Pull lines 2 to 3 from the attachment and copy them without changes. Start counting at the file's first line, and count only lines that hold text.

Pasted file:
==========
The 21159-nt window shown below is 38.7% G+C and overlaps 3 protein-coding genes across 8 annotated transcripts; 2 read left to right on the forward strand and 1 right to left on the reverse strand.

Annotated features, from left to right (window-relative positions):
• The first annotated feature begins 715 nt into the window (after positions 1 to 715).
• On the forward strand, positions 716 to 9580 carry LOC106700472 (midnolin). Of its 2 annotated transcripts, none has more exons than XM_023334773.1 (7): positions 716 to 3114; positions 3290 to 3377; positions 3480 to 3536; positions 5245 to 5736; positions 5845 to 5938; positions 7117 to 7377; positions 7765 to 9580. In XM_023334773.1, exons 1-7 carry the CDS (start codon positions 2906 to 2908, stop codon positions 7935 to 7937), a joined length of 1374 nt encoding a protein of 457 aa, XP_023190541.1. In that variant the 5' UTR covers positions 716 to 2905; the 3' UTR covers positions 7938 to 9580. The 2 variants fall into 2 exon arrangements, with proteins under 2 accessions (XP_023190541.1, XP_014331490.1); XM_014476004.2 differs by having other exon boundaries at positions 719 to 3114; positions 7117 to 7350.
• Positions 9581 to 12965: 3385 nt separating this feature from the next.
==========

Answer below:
Annotated features, from left to right (window-relative positions):
• The first annotated feature begins 715 nt into the window (after positions 1 to 715).